However, social capital development in Eswatini has been limited to investments in social grants, which has largely neglected the role of other social support systems. For instance, everything considered, the Department of Social Welfare under the Deputy Prime Minister’s Office concentrates on programmes and activities that can provide safety nets to the elderly as well as orphaned and vulnerable children in the form of grants.
Public policy practice in other countries has demonstrated a much broader and more fundamental aspect of social support in the provision of varied systems through which this can be converted into productive economic benefit.
Countries like Ethiopia, Kenya, and Malawi are among the pioneers of using public works for provision of productive safety nets. To curb youth unemployment, these countries provide opportunities for the youth in short-term public works projects to develop their communities. This reduces inactivity among young people, offers income, and acts as a platform for skills development.
The European University Institute highlights that as a National Human Development Project, Morocco has launched an economic memorandum that seeks to invest in intangible (social) capital through boosting the critical aspects of development such as the quality of institutions, creation of cultural, sports, and religious infrastructure particularly for the youth. The United Kingdom has also invested in social capital through building active community programmes that enhance and focus on the role of communities in addressing local social challenges.
The Government of Eswatini’s efforts are commendable in establishing 16 youth centres in the four regions, which were designed to function as social support structures for the youth. However, their effective operation depends also on creating sustainable communal social structures that can foster social cohesion and provide social support to the youth.
Such centres can serve as platforms for learning and engaging in structured productive economic activities. For example, community youth councils can be elected to work closely with existing councils (bucopho) on addressing issues related to the youth. Facilitation of capacity building programmes in collaboration with organisations such as the Youth Enterprise Fund can be considered.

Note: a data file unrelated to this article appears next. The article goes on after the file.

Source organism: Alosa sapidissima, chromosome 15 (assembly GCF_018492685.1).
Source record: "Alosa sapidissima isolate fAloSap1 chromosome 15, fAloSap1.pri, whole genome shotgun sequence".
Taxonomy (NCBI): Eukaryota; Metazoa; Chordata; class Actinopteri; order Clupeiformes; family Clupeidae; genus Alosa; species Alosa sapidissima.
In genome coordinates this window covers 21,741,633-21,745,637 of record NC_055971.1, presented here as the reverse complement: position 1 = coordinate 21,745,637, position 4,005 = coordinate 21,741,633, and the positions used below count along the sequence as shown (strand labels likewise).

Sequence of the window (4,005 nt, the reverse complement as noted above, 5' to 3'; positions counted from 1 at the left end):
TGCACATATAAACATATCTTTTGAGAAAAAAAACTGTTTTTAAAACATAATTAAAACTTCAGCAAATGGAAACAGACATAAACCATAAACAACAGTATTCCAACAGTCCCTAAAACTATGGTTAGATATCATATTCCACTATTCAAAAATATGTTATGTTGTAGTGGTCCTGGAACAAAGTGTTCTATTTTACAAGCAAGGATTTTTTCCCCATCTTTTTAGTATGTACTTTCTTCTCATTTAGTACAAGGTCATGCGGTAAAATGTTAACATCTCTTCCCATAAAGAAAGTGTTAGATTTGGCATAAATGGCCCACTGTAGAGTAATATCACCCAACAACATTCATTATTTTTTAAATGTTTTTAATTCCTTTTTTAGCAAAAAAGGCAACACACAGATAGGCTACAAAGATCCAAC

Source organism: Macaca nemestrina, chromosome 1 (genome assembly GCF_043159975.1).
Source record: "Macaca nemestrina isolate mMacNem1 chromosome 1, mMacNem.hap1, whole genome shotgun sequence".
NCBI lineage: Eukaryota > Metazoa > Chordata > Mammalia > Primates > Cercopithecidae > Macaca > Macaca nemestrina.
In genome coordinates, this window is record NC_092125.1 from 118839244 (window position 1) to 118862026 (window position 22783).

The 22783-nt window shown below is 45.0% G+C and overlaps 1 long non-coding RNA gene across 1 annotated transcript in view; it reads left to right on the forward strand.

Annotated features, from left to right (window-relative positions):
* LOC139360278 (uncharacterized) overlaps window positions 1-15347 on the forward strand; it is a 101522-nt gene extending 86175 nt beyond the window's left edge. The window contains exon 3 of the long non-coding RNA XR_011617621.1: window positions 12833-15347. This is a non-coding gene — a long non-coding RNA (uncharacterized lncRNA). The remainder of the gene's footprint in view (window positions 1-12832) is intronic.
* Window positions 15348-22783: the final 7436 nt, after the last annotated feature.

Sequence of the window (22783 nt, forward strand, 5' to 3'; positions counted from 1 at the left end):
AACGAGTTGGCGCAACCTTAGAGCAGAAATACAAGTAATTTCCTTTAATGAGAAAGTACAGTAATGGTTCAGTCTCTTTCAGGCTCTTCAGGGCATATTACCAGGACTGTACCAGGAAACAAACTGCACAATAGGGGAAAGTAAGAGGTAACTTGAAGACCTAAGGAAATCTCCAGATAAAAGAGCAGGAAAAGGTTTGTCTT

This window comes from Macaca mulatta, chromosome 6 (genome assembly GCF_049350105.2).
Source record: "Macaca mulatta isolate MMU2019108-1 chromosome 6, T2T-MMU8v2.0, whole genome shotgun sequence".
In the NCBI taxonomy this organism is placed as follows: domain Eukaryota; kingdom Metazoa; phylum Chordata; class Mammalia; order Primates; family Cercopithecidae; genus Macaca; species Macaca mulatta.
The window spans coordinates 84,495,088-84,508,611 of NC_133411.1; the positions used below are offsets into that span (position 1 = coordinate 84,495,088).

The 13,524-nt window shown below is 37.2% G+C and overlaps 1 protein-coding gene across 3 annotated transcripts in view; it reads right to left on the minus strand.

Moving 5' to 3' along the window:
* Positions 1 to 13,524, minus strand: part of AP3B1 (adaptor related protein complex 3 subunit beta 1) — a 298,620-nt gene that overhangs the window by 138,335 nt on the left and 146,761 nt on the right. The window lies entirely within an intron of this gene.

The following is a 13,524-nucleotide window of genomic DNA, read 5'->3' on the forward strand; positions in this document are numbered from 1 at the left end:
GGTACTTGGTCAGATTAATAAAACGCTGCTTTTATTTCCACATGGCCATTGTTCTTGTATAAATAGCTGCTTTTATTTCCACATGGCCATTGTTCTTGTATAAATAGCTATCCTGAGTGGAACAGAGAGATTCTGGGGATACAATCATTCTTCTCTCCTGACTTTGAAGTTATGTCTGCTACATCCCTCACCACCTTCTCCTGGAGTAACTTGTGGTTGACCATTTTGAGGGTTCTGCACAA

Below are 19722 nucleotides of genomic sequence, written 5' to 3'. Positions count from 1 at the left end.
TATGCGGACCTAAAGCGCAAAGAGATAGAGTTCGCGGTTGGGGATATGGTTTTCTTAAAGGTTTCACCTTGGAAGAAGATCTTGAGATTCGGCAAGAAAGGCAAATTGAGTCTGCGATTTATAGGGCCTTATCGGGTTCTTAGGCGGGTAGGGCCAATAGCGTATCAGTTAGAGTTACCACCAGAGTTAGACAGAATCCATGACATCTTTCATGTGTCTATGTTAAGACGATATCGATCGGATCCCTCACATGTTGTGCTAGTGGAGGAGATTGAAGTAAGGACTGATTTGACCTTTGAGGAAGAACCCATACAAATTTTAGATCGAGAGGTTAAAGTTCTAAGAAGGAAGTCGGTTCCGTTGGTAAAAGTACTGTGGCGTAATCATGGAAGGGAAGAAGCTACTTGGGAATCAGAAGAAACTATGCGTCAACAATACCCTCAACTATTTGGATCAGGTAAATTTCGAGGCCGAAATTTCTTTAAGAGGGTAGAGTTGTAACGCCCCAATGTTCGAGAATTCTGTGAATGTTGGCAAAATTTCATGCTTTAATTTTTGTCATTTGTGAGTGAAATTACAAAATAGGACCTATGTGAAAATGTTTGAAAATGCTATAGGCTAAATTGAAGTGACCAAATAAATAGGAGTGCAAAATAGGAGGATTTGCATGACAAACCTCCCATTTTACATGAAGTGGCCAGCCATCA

Having strong social support structures, not only through community centres, but also by offering opportunities to participate in activities such as volunteering, apprenticeships, and internship programmes can keep the minds of the youth active, especially as they search for employment. Local communities have to take it upon themselves to run their own programmes that can enhance the participation of the youth in the social and economic development of their constituencies.
A way forward
Capacitating individuals involves changing their perceptions, attitudes, and worldviews that inhibit their participation in the economy. Efforts should be augmented towards changing the behaviour of people from an early age through integrated activities in communities that reduce idle time, especially for young people.
This is not something that can be done once a young person faces unemployment later in life but requires continuous interventions from as early as primary school. This can be done through early entrepreneurship training, for example, where children are taught how to use their skills and talents as a way of generating income.
As a country that faces high levels of youth unemployment and increasing social problems, harnessing social capital would be a step towards minimising the spread of social ills that arise through socioeconomic issues such as youth unemployment.
If communities can be empowered to come together and address socioeconomic issues at community level, it eases the burden on government and leads to more participatory and holistic social and economic development.